The Commissioner's decision must be affirmed if it is based on the proper legal standards and its findings are supported by substantial evidence in the record as a whole. 42 U.S.C. § 405(g); Tackett v. Apfel, 180 F.3d 1094, 1097 (9th Cir. 1999); Andrews v. Shalala, 53 F.3d 1035, 1039 (9th Cir. 1995). Substantial evidence is more than a scintilla but less than a preponderance; it is "such relevant evidence as a reasonable mind might accept as adequate to support a conclusion." Sandgathe v. Chater, 108 F.3d 978, 980 (9th Cir. 1997) (citation omitted).

When reviewing the decision, the court must weigh all of the evidence, whether it supports or detracts from the Commissioner's decision. Tackett, 180 F.3d at I 098. The Commissioner, not the reviewing court, must resolve conflicts in the evidence, and the Commissioner's decision must be upheld in instances where the evidence supports either outcome. Reddick v. Chafer, 157 F.3d 715, 720-21 (9th Cir. 1998). If, however, the Commissioner did not apply the proper legal standards in weighing the evidence and making the decision, the decision must be set aside. Id at 720.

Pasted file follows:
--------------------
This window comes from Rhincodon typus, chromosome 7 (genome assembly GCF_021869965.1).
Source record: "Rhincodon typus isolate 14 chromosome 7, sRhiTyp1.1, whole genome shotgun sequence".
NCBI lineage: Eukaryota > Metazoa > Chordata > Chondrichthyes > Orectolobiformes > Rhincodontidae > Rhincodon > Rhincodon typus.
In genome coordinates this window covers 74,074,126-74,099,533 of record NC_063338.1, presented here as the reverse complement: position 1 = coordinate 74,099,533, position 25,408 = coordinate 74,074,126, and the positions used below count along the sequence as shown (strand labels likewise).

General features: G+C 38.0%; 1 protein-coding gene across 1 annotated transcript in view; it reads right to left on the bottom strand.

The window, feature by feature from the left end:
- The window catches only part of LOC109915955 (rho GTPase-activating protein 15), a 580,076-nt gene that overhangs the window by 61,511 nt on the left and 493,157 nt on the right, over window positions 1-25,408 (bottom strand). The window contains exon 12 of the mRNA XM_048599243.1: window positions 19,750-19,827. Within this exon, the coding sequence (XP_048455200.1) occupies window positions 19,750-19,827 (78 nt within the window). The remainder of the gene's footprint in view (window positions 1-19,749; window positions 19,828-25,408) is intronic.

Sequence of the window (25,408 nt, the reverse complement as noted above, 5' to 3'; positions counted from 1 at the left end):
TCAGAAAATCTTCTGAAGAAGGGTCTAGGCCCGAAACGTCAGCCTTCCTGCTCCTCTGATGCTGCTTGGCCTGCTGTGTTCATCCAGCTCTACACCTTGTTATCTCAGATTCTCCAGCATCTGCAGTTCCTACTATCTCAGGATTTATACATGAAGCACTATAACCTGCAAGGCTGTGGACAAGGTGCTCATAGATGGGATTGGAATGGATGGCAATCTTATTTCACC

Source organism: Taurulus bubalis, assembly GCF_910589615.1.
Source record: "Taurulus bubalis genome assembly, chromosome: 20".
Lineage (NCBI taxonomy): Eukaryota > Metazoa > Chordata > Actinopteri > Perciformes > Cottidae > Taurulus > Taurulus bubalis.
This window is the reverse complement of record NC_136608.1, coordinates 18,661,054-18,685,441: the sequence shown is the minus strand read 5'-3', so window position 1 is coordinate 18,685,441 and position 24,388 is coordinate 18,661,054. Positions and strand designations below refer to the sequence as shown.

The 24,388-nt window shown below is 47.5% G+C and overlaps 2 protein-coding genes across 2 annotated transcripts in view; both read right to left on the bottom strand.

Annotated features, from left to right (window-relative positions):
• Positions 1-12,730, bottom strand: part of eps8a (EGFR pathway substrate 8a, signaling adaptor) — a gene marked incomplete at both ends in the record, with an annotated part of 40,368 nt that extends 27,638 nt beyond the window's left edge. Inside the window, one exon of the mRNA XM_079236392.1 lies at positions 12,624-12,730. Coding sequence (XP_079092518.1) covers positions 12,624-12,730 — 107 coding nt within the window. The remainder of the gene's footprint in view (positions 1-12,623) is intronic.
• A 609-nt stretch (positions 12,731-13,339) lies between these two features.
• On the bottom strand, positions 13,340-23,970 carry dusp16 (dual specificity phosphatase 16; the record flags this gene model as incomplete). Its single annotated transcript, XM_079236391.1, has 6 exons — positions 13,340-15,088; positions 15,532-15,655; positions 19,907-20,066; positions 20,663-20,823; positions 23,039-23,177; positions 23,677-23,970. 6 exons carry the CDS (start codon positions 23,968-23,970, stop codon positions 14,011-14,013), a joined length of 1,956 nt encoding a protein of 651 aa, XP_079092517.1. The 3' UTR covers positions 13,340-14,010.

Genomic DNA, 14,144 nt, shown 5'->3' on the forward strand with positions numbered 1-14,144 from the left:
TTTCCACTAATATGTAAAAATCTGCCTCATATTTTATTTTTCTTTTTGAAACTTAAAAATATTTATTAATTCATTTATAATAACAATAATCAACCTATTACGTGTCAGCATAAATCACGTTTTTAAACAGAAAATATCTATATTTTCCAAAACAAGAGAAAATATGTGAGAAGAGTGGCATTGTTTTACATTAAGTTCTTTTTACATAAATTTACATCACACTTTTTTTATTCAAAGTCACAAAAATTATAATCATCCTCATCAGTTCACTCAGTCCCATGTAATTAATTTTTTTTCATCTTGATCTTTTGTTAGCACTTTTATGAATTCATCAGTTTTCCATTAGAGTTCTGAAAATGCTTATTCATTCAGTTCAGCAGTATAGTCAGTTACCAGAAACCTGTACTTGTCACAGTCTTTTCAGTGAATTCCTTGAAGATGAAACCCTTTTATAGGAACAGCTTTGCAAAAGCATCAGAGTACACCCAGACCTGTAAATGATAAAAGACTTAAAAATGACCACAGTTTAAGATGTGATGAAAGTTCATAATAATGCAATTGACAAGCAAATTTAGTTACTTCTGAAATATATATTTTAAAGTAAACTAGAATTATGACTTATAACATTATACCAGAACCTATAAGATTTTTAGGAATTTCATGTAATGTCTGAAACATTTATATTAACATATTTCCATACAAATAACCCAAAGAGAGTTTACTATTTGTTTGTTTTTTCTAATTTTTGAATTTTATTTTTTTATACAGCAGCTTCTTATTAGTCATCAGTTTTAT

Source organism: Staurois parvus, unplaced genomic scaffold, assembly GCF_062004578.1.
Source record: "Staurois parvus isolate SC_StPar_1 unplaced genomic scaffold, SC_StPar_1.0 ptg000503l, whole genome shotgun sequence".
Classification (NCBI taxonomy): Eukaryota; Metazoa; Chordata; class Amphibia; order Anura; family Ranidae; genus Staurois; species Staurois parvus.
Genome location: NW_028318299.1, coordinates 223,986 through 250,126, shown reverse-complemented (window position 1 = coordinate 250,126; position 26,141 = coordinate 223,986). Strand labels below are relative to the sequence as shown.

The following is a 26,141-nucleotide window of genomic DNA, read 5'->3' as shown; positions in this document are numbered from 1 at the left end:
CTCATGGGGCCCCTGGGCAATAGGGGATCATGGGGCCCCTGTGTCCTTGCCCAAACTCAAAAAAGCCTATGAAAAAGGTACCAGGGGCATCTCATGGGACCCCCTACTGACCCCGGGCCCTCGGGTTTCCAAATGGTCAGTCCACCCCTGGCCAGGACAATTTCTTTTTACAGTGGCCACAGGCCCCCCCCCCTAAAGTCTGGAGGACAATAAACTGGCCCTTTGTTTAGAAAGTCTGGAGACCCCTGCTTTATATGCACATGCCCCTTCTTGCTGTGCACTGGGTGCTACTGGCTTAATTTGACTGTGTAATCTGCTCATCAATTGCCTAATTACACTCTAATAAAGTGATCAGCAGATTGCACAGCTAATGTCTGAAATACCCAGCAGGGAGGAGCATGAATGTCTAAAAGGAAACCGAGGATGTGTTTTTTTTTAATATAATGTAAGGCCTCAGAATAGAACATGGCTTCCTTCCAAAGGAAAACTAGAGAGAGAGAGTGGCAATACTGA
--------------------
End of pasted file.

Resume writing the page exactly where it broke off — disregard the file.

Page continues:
Plaintiff was born in 1978 and was thirty years old at the time of his alleged disability onset date. He protectively filed his application for benefits on January 22, 2009, alleging an onset date of April 1, 2008 based on a number of physical impairments, including: degenerative disc disease, carpal tunnel syndrome, ankylosis of the third digit of the left hand, and tendonitis in his left foot. His date last insured was June 30, 2013. Plaintiff's application was denied initially and upon reconsideration.